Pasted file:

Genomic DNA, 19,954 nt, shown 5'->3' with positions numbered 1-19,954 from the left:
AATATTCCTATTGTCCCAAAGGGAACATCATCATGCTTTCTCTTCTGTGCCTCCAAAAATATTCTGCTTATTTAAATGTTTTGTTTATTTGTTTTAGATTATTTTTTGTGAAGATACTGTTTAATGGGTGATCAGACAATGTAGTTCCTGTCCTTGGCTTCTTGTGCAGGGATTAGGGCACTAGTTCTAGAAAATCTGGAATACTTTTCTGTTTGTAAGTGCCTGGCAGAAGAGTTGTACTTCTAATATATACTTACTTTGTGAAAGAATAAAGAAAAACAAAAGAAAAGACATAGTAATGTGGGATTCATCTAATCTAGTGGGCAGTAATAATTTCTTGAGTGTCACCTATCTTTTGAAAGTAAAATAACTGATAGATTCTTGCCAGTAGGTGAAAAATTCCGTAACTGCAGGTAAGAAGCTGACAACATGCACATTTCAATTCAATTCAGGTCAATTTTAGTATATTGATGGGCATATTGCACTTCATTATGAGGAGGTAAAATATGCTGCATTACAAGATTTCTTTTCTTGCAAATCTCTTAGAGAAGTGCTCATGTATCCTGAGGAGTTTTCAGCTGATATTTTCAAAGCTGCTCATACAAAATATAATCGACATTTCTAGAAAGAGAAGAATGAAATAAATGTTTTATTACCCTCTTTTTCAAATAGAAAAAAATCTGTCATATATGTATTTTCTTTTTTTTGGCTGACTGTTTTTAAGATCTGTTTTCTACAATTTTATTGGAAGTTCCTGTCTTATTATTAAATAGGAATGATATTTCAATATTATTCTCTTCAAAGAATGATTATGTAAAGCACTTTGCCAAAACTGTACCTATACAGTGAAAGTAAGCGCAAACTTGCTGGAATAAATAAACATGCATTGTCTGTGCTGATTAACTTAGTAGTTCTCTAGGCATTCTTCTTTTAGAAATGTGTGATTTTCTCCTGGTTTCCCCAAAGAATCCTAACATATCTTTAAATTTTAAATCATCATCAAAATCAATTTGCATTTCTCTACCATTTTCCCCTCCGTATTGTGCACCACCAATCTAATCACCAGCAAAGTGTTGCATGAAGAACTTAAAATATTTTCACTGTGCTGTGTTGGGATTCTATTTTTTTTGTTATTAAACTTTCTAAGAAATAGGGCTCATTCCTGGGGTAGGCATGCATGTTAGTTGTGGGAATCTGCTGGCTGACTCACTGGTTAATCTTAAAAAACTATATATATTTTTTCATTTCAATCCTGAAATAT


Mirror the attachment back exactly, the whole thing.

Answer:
Genomic DNA, 19,954 nt, shown 5'->3' with positions numbered 1-19,954 from the left:
AATATTCCTATTGTCCCAAAGGGAACATCATCATGCTTTCTCTTCTGTGCCTCCAAAAATATTCTGCTTATTTAAATGTTTTGTTTATTTGTTTTAGATTATTTTTTGTGAAGATACTGTTTAATGGGTGATCAGACAATGTAGTTCCTGTCCTTGGCTTCTTGTGCAGGGATTAGGGCACTAGTTCTAGAAAATCTGGAATACTTTTCTGTTTGTAAGTGCCTGGCAGAAGAGTTGTACTTCTAATATATACTTACTTTGTGAAAGAATAAAGAAAAACAAAAGAAAAGACATAGTAATGTGGGATTCATCTAATCTAGTGGGCAGTAATAATTTCTTGAGTGTCACCTATCTTTTGAAAGTAAAATAACTGATAGATTCTTGCCAGTAGGTGAAAAATTCCGTAACTGCAGGTAAGAAGCTGACAACATGCACATTTCAATTCAATTCAGGTCAATTTTAGTATATTGATGGGCATATTGCACTTCATTATGAGGAGGTAAAATATGCTGCATTACAAGATTTCTTTTCTTGCAAATCTCTTAGAGAAGTGCTCATGTATCCTGAGGAGTTTTCAGCTGATATTTTCAAAGCTGCTCATACAAAATATAATCGACATTTCTAGAAAGAGAAGAATGAAATAAATGTTTTATTACCCTCTTTTTCAAATAGAAAAAAATCTGTCATATATGTATTTTCTTTTTTTTGGCTGACTGTTTTTAAGATCTGTTTTCTACAATTTTATTGGAAGTTCCTGTCTTATTATTAAATAGGAATGATATTTCAATATTATTCTCTTCAAAGAATGATTATGTAAAGCACTTTGCCAAAACTGTACCTATACAGTGAAAGTAAGCGCAAACTTGCTGGAATAAATAAACATGCATTGTCTGTGCTGATTAACTTAGTAGTTCTCTAGGCATTCTTCTTTTAGAAATGTGTGATTTTCTCCTGGTTTCCCCAAAGAATCCTAACATATCTTTAAATTTTAAATCATCATCAAAATCAATTTGCATTTCTCTACCATTTTCCCCTCCGTATTGTGCACCACCAATCTAATCACCAGCAAAGTGTTGCATGAAGAACTTAAAATATTTTCACTGTGCTGTGTTGGGATTCTATTTTTTTTGTTATTAAACTTTCTAAGAAATAGGGCTCATTCCTGGGGTAGGCATGCATGTTAGTTGTGGGAATCTGCTGGCTGACTCACTGGTTAATCTTAAAAAACTATATATATTTTTTCATTTCAATCCTGAAATAT